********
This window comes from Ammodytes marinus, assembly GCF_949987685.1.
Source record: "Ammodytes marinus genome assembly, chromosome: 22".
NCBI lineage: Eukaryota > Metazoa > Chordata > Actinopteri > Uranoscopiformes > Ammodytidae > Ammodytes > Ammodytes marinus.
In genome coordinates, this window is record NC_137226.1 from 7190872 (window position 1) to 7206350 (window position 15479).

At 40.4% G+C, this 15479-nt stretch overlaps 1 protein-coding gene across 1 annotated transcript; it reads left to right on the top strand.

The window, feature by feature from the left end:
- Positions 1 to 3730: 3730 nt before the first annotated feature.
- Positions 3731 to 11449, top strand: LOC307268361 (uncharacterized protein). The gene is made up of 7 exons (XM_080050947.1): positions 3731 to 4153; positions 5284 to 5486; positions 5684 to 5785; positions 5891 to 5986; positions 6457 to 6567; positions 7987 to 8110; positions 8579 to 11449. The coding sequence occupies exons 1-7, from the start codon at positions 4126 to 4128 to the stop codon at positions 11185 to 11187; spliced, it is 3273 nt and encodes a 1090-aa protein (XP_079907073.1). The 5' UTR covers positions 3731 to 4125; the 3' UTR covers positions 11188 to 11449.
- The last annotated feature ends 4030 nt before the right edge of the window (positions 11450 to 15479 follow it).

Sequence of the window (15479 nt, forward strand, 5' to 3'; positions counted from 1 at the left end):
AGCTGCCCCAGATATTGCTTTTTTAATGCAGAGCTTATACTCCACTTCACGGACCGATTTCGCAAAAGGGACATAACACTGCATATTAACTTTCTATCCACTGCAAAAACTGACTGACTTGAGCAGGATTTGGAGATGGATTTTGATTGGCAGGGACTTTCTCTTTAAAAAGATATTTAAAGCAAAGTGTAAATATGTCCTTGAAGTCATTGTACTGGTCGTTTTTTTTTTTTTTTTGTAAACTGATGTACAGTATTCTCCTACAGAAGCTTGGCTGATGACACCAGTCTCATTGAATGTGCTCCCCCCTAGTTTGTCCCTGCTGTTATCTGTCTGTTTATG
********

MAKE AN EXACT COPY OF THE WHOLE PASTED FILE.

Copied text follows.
This window comes from Ammodytes marinus, assembly GCF_949987685.1.
Source record: "Ammodytes marinus genome assembly, chromosome: 22".
NCBI lineage: Eukaryota > Metazoa > Chordata > Actinopteri > Uranoscopiformes > Ammodytidae > Ammodytes > Ammodytes marinus.
In genome coordinates, this window is record NC_137226.1 from 7190872 (window position 1) to 7206350 (window position 15479).

At 40.4% G+C, this 15479-nt stretch overlaps 1 protein-coding gene across 1 annotated transcript; it reads left to right on the top strand.

The window, feature by feature from the left end:
- Positions 1 to 3730: 3730 nt before the first annotated feature.
- Positions 3731 to 11449, top strand: LOC307268361 (uncharacterized protein). The gene is made up of 7 exons (XM_080050947.1): positions 3731 to 4153; positions 5284 to 5486; positions 5684 to 5785; positions 5891 to 5986; positions 6457 to 6567; positions 7987 to 8110; positions 8579 to 11449. The coding sequence occupies exons 1-7, from the start codon at positions 4126 to 4128 to the stop codon at positions 11185 to 11187; spliced, it is 3273 nt and encodes a 1090-aa protein (XP_079907073.1). The 5' UTR covers positions 3731 to 4125; the 3' UTR covers positions 11188 to 11449.
- The last annotated feature ends 4030 nt before the right edge of the window (positions 11450 to 15479 follow it).

Sequence of the window (15479 nt, forward strand, 5' to 3'; positions counted from 1 at the left end):
AGCTGCCCCAGATATTGCTTTTTTAATGCAGAGCTTATACTCCACTTCACGGACCGATTTCGCAAAAGGGACATAACACTGCATATTAACTTTCTATCCACTGCAAAAACTGACTGACTTGAGCAGGATTTGGAGATGGATTTTGATTGGCAGGGACTTTCTCTTTAAAAAGATATTTAAAGCAAAGTGTAAATATGTCCTTGAAGTCATTGTACTGGTCGTTTTTTTTTTTTTTTTGTAAACTGATGTACAGTATTCTCCTACAGAAGCTTGGCTGATGACACCAGTCTCATTGAATGTGCTCCCCCCTAGTTTGTCCCTGCTGTTATCTGTCTGTTTATG